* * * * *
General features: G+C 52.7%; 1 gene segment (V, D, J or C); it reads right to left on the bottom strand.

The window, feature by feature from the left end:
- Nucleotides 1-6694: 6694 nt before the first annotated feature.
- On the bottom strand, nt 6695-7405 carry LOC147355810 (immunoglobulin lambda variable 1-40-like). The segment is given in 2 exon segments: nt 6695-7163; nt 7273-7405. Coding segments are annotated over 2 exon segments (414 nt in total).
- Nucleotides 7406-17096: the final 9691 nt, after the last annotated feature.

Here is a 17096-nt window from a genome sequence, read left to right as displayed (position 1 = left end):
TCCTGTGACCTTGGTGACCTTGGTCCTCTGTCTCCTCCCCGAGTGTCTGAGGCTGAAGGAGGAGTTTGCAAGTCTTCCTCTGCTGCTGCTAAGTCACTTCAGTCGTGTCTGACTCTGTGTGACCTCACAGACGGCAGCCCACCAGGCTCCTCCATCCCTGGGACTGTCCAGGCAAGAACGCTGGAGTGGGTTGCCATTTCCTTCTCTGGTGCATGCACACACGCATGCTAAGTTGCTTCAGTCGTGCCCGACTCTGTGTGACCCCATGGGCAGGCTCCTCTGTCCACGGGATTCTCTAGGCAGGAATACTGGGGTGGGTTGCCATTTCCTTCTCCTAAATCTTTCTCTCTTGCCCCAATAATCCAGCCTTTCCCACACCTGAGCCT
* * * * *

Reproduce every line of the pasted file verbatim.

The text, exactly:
General features: G+C 52.7%; 1 gene segment (V, D, J or C); it reads right to left on the bottom strand.

The window, feature by feature from the left end:
- Nucleotides 1-6694: 6694 nt before the first annotated feature.
- On the bottom strand, nt 6695-7405 carry LOC147355810 (immunoglobulin lambda variable 1-40-like). The segment is given in 2 exon segments: nt 6695-7163; nt 7273-7405. Coding segments are annotated over 2 exon segments (414 nt in total).
- Nucleotides 7406-17096: the final 9691 nt, after the last annotated feature.

Here is a 17096-nt window from a genome sequence, read left to right as displayed (position 1 = left end):
TCCTGTGACCTTGGTGACCTTGGTCCTCTGTCTCCTCCCCGAGTGTCTGAGGCTGAAGGAGGAGTTTGCAAGTCTTCCTCTGCTGCTGCTAAGTCACTTCAGTCGTGTCTGACTCTGTGTGACCTCACAGACGGCAGCCCACCAGGCTCCTCCATCCCTGGGACTGTCCAGGCAAGAACGCTGGAGTGGGTTGCCATTTCCTTCTCTGGTGCATGCACACACGCATGCTAAGTTGCTTCAGTCGTGCCCGACTCTGTGTGACCCCATGGGCAGGCTCCTCTGTCCACGGGATTCTCTAGGCAGGAATACTGGGGTGGGTTGCCATTTCCTTCTCCTAAATCTTTCTCTCTTGCCCCAATAATCCAGCCTTTCCCACACCTGAGCCT